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Is Tesla's share price plunge a buying opportunity or warning?


Is this week’s Tesla share price plunge a great buying opportunity or a signal to stay well away? asks ALEX SEBASTIAN

A pullback in Tesla shares after the meteoric rise over recent weeks was inevitable.

It doesn’t matter how good a company is, if its shares rise too much too quickly there will be some degree of profit taking and a fall in price. 

In the case of Tesla this has been rather dramatic, with a 21 per cent fall yesterday to $330 and a 33 per cent total fall from its recent high point of brushing $500 per share.

As a mark of its stratospheric rise, however, even after that Tesla shares are still up 17 per cent on a month ago.

The failure to make the grade for inclusion in the S&P 500 provided the trigger many investors were waiting for to push the sell button and bank some cash.

This week has seen a sharp pullback in Tesla shares after the meteoric rise recently

This week has seen a sharp pullback in Tesla shares after the meteoric rise recently

There are a few factors which have exacerbated the correction. Chief among these is the recent influx of short term retail investors.

Dubbed ‘Robinhooders’ after the popular app, this year has seen an uptick in first time investors who primarily use their smartphones to buy rather than traditional stockbrokers. 

They tend to be unadvised and looking for short term profits, or ‘gainz’ as some say, rather than saving for retirement or to buy a house.

While the amount of money they are moving is small compared to the institutional investors that dominate the stock market, collectively they can have an impact.

Tesla, with its celebrity boss Elon Musk and its cutting edge technology is the epitome of a retail investor magnet.

Tesla shares dropped 21 per cent yesterday after it failed to make the grade for inclusion in America's S&P 500 index

Tesla shares dropped 21 per cent yesterday after it failed to make the grade for inclusion in America’s S&P 500 index

Another factor is a general rise in volatility across the stock market over recent weeks that makes both upswings and falls larger. 

As well as the technical story of the shares being heavily overbought over the past couple of months, there are fundamental issues with Tesla that investors need to pay careful attention to if they are planning to jump in, even at these reduced prices.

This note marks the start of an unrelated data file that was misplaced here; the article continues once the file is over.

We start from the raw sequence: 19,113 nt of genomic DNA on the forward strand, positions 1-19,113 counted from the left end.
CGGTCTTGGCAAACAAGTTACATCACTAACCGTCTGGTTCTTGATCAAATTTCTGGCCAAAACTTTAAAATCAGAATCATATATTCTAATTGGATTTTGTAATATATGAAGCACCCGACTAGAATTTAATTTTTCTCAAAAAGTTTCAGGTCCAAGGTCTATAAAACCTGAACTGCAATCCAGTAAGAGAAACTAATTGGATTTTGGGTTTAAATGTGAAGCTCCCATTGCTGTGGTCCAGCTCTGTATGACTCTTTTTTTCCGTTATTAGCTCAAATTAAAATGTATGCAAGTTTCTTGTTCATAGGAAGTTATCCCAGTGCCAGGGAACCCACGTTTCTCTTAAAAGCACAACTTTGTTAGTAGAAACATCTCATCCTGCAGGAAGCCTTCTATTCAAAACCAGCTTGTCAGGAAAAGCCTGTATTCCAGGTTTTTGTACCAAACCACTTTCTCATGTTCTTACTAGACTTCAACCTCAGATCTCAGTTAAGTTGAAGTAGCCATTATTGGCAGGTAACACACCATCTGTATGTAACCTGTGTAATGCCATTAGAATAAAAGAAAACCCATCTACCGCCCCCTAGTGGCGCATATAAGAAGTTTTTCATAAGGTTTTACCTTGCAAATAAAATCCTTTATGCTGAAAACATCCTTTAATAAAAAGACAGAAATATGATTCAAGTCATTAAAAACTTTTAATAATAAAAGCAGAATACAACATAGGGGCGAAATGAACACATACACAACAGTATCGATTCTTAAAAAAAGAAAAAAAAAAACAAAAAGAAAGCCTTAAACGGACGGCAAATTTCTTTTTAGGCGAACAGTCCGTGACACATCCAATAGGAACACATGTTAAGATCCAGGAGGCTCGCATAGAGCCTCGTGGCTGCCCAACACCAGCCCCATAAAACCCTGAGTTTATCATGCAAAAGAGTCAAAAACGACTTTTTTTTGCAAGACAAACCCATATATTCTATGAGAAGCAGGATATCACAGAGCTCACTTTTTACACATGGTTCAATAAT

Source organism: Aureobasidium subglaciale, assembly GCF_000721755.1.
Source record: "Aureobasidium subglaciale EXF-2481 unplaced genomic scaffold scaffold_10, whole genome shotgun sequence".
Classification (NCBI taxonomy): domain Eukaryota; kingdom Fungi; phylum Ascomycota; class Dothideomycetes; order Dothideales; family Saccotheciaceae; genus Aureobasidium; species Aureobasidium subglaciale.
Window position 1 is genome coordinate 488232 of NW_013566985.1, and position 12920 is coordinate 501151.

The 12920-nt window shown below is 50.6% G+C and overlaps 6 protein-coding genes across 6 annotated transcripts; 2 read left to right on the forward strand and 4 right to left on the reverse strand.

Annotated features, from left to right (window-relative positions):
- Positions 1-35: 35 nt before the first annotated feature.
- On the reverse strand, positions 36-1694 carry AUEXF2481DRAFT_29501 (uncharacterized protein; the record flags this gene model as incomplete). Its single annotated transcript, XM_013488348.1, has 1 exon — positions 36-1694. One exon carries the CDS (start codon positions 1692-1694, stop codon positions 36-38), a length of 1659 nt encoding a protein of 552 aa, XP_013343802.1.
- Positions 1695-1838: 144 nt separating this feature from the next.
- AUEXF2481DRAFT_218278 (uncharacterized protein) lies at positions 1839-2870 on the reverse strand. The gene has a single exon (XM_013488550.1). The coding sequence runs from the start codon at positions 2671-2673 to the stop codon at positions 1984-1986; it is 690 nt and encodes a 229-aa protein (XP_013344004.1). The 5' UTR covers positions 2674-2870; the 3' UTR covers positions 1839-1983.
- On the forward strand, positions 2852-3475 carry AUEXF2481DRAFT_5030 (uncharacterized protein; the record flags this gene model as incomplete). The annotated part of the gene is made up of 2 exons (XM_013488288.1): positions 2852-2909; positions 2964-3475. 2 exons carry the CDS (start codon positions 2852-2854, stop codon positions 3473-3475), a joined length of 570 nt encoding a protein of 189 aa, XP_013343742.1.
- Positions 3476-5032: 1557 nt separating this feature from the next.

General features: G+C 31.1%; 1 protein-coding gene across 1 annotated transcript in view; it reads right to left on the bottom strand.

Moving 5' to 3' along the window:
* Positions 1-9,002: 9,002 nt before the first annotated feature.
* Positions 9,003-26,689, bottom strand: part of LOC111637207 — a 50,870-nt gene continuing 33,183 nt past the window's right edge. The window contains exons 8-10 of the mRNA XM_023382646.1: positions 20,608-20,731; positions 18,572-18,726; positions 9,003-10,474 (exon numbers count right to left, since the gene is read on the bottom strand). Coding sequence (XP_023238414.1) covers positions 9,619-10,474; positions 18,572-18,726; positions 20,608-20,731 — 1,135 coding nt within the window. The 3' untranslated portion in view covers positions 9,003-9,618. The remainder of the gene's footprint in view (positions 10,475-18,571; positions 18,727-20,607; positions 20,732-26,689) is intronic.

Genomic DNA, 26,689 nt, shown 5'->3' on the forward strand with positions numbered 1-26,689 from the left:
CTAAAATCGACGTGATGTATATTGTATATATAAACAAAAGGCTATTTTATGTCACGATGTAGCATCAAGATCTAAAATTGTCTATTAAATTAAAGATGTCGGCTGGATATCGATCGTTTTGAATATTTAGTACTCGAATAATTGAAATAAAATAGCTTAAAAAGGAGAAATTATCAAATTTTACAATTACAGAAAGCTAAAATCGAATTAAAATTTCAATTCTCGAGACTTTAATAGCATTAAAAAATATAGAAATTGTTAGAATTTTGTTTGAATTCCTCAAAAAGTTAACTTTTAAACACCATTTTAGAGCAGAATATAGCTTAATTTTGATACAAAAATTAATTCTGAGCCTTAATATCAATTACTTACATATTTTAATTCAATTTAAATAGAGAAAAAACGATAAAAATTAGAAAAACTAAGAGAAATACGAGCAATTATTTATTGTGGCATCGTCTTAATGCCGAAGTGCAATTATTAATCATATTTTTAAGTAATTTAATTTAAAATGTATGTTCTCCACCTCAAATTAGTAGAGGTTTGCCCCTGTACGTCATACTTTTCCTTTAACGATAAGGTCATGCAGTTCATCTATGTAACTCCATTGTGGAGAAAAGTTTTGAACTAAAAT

Undoubtedly there are great aspects to Tesla as an investment. It has beaten the big established car makers to the punch with its battery technology, automation, and certain other vehicle design elements.

While there is always the elephant in the room of the serious lack of charging points when people are away from their own homes, the cars are clearly high quality, desirable products. And Tesla has challenged the charging issue head on, with its own network of superchargers.

Tesla is also likely to benefit from favourable government treatment in many places, given the push to encourage green technology adoption around the world.

The broad rise of electric vehicles is clearly going to continue for decades to come. 

If anything, it will accelerate as the technology improves and governments around the world ratchet up taxes on fossil fuel powered driving. Ultimately, many countries are planning to ban petrol cars entirely.

The major risk factor in holding Tesla shares for the long run is that the German, Japanese and other American car giants will catch up in technological terms, and undercut it on price.

There is also the prospect of new entrants springing up with some good tech and deep-pocketed investors behind them, as we are now seeing with Nikola.

Shares in the rival electric vehicle firm have rocketed 50 per cent this week and GM has taken an 11 per cent stake in the upstart. 

Despite the sharp fall, shares in Elon Musk's car maker are still riding high relative to last year

Despite the sharp fall, shares in Elon Musk’s car maker are still riding high relative to last year

That will certainly be drawing the Robinhooders’ eyes, and could see them redeploy more of their Tesla gains.

Questions also need to be asked by investors over how demand for pricey Teslas is going to hold up over the long run.

How many of the likely buyers of a Tesla have already got one? Will they feel the need to upgrade when new models come out? These things are far from clear.

Likewise, there is great uncertainty over the viability of China as a market for Tesla, given the escalating tensions with the US.  





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